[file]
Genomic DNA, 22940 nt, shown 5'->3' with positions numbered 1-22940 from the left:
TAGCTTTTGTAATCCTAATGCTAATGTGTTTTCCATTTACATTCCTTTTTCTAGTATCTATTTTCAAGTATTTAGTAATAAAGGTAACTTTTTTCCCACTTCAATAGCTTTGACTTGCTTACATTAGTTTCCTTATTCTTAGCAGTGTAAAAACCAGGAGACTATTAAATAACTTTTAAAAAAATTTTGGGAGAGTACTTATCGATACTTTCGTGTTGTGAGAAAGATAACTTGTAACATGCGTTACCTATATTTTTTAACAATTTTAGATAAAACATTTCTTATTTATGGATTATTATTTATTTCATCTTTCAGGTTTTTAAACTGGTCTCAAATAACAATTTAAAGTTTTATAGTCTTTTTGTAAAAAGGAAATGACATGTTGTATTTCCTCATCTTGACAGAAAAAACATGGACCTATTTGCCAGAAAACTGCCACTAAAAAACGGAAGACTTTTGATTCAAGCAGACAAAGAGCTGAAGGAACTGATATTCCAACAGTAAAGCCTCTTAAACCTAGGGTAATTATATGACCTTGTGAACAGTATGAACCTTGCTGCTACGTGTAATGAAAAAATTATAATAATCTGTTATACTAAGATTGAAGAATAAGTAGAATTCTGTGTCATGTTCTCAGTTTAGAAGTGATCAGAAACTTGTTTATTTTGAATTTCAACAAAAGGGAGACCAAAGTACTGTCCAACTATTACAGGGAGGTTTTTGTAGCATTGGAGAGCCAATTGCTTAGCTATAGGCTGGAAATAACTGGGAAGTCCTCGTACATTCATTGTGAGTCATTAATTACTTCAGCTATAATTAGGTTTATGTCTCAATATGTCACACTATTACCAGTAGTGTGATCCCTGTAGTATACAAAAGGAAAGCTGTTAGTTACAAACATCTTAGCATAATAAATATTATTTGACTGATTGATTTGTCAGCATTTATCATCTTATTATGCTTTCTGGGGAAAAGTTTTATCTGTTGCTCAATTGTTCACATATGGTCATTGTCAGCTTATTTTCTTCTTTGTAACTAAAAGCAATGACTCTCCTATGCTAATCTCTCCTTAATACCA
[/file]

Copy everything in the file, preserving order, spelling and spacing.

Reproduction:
Genomic DNA, 22940 nt, shown 5'->3' with positions numbered 1-22940 from the left:
TAGCTTTTGTAATCCTAATGCTAATGTGTTTTCCATTTACATTCCTTTTTCTAGTATCTATTTTCAAGTATTTAGTAATAAAGGTAACTTTTTTCCCACTTCAATAGCTTTGACTTGCTTACATTAGTTTCCTTATTCTTAGCAGTGTAAAAACCAGGAGACTATTAAATAACTTTTAAAAAAATTTTGGGAGAGTACTTATCGATACTTTCGTGTTGTGAGAAAGATAACTTGTAACATGCGTTACCTATATTTTTTAACAATTTTAGATAAAACATTTCTTATTTATGGATTATTATTTATTTCATCTTTCAGGTTTTTAAACTGGTCTCAAATAACAATTTAAAGTTTTATAGTCTTTTTGTAAAAAGGAAATGACATGTTGTATTTCCTCATCTTGACAGAAAAAACATGGACCTATTTGCCAGAAAACTGCCACTAAAAAACGGAAGACTTTTGATTCAAGCAGACAAAGAGCTGAAGGAACTGATATTCCAACAGTAAAGCCTCTTAAACCTAGGGTAATTATATGACCTTGTGAACAGTATGAACCTTGCTGCTACGTGTAATGAAAAAATTATAATAATCTGTTATACTAAGATTGAAGAATAAGTAGAATTCTGTGTCATGTTCTCAGTTTAGAAGTGATCAGAAACTTGTTTATTTTGAATTTCAACAAAAGGGAGACCAAAGTACTGTCCAACTATTACAGGGAGGTTTTTGTAGCATTGGAGAGCCAATTGCTTAGCTATAGGCTGGAAATAACTGGGAAGTCCTCGTACATTCATTGTGAGTCATTAATTACTTCAGCTATAATTAGGTTTATGTCTCAATATGTCACACTATTACCAGTAGTGTGATCCCTGTAGTATACAAAAGGAAAGCTGTTAGTTACAAACATCTTAGCATAATAAATATTATTTGACTGATTGATTTGTCAGCATTTATCATCTTATTATGCTTTCTGGGGAAAAGTTTTATCTGTTGCTCAATTGTTCACATATGGTCATTGTCAGCTTATTTTCTTCTTTGTAACTAAAAGCAATGACTCTCCTATGCTAATCTCTCCTTAATACCA